Hochman: Cards' Flaherty, Advocate for Social Change, Says Some MLB Players Might Kneel for Anthem

By Hochman, Benjamin | St Louis Post-Dispatch (MO), July 9, 2020 | Go to article overview

Hochman: Cards' Flaherty, Advocate for Social Change, Says Some MLB Players Might Kneel for Anthem


Hochman, Benjamin, St Louis Post-Dispatch (MO)


In St. Louis, we bask in baseball, the thinking person's game.

Well, in 2020, baseball is sure going to make you think.

It might make you uncomfortable. It might enlighten you. It might tick you off. It make might you click the game off. But baseball in 2020, Jack Flaherty promises, is going to be different than other years … and that has nothing to do with the pandemic.

Your favorite sport will not be sticking to sports. In a game known for its acronyms, baseball has a new one: BLM.

"Is there a possibility that there will be baseball players that don't stand for the anthem?" the Cardinals ace Flaherty said Wednesday night. "I'd say absolutely. We kind of wish that we had been there for Bruce (Maxwell in 2017) and had his back and had been able to come together better back then, the way that we are now."

The Oakland A's catcher Maxwell, protesting racial injustices in our country, remains the only Major League Baseball player to kneel for the national anthem. The only guy. That says so much of where the game once was -- and how the game once was, generations ago, decades ago and even just a few years ago. But in 2020, Flaherty and others are going to change the game. He said "stuff is in the works" in regards to promoting awareness of racial injustices in our country.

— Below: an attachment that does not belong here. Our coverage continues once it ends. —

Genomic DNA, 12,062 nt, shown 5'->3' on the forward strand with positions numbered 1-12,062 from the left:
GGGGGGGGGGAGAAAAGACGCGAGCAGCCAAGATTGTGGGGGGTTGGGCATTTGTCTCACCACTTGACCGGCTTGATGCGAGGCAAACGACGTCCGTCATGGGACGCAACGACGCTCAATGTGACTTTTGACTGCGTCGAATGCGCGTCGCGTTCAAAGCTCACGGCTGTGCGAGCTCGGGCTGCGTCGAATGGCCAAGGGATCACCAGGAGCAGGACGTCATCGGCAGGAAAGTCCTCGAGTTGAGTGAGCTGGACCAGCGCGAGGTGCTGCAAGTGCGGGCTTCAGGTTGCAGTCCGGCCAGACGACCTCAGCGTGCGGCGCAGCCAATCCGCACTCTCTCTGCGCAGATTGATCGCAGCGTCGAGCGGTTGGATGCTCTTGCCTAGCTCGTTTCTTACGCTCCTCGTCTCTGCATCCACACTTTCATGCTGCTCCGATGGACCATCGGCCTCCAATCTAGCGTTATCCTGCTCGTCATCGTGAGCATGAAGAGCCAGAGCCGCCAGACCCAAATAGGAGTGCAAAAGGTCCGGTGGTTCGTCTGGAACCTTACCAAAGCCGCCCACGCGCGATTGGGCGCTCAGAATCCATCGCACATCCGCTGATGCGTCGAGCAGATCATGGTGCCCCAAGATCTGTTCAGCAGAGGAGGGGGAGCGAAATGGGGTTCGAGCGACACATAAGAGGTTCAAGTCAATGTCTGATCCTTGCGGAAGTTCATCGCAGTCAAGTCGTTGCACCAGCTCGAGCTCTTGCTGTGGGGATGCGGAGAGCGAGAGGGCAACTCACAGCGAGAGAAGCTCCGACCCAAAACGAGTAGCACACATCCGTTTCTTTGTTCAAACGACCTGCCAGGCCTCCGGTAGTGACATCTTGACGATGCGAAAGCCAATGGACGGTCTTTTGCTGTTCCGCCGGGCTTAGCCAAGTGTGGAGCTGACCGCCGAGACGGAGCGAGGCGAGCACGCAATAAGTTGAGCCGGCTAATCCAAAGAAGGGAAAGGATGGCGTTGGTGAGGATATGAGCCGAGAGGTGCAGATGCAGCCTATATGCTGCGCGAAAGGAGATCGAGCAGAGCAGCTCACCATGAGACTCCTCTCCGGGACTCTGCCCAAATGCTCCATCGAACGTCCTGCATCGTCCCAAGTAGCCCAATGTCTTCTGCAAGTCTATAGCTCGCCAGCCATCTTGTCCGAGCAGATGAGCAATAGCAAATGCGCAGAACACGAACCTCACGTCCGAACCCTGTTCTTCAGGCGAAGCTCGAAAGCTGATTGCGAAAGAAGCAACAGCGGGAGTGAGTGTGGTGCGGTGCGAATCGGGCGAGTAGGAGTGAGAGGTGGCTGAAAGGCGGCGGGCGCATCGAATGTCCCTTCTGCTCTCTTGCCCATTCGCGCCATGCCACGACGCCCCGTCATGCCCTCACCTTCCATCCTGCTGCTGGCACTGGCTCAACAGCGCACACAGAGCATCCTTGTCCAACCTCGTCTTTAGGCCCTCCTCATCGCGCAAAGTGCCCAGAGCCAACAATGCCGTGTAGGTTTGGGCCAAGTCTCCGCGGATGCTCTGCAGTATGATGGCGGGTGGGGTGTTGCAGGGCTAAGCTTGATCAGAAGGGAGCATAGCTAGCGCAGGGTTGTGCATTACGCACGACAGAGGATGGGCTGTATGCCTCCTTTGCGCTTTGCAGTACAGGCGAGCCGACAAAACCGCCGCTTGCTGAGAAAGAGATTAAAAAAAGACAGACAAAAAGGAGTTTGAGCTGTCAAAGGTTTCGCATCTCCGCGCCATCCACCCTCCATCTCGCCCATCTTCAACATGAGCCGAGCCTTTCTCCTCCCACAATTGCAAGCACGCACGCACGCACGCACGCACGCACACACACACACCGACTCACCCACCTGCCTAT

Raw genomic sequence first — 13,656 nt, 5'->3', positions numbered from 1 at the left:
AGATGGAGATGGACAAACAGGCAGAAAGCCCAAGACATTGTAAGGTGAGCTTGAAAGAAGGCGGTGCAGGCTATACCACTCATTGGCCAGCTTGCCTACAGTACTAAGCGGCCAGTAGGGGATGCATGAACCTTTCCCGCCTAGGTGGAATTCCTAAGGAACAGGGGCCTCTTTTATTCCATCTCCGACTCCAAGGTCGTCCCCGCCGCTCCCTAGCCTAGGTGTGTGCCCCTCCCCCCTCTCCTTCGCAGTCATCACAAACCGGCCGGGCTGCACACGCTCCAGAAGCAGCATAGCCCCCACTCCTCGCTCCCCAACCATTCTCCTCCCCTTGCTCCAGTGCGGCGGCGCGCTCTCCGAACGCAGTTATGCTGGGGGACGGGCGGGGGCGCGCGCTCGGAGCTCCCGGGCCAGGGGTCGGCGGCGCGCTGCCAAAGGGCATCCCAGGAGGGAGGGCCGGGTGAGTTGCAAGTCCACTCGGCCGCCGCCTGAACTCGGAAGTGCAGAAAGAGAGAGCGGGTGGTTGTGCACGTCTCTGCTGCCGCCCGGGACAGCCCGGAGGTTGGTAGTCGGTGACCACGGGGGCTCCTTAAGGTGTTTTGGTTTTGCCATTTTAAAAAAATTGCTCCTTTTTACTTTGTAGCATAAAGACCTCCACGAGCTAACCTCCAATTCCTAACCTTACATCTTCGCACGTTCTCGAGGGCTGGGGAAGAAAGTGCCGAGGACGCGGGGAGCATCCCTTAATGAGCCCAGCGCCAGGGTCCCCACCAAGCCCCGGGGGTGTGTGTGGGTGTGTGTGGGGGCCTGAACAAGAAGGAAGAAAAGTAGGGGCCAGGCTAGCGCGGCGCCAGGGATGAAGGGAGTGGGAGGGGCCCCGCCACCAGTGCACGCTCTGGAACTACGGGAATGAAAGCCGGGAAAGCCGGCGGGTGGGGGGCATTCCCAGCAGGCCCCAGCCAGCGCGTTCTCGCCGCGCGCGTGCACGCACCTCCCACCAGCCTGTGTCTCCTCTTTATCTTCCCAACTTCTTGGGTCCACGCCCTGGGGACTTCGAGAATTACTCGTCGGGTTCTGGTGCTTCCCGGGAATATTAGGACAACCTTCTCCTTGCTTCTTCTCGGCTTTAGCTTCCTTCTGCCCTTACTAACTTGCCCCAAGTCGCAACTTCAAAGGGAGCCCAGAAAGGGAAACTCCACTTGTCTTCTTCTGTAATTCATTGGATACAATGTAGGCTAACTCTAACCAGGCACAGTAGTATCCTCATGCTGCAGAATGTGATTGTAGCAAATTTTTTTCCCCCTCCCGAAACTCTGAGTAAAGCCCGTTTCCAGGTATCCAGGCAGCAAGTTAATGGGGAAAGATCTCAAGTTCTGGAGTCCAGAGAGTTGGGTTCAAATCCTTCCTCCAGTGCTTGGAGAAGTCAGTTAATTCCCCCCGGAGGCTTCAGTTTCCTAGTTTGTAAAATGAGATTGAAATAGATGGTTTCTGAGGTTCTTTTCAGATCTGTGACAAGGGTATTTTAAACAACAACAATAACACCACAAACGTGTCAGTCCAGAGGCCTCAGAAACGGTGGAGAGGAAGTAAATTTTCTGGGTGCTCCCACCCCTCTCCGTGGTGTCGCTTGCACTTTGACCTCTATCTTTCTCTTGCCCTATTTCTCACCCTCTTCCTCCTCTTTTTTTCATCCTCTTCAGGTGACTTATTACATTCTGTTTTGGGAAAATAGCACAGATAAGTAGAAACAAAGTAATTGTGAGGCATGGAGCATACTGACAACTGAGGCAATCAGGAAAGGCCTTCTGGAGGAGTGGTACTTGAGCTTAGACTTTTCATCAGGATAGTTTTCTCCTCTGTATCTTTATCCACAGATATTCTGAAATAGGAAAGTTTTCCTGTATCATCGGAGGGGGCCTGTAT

"Sports is coming back slowly but surely," said Flaherty, who was fourth in the 2019 Cy Young voting, "but it's not meant to be a distraction, it's not meant to deter away from everything that has gone on over the past couple weeks, the protests that went on. It's trying to use sports and keep the conversation going."

And that's the whole point. For every one of us to take a moment to hear what these athletes are saying. Why they're saying it. Why they're taking risks to take these stands.

"One of the biggest things you can do is to listen," said Cardinals manager Mike Shildt, the reigning manager of the year in the National League. "And in general, our society hasn't listened as well as it should have."

Like so many athletes, and so many Americans, the killing of George Floyd affected Flaherty in a profound way. The 24-year-old has since posted numerous photos and messages on Instagram and Twitter, advocating for the Black Lives Matter movement.

Flaherty made his MLB debut on Sept. 1, 2017, 22 days before Maxwell took a knee.

"All props to Bruce for what he did," Flaherty said, "and standing up for what is right."

Baseball is, of course, steeped in tradition. The game is played a certain way, as they might say. And players know their place in the clubhouse, their place in the game's culture. …

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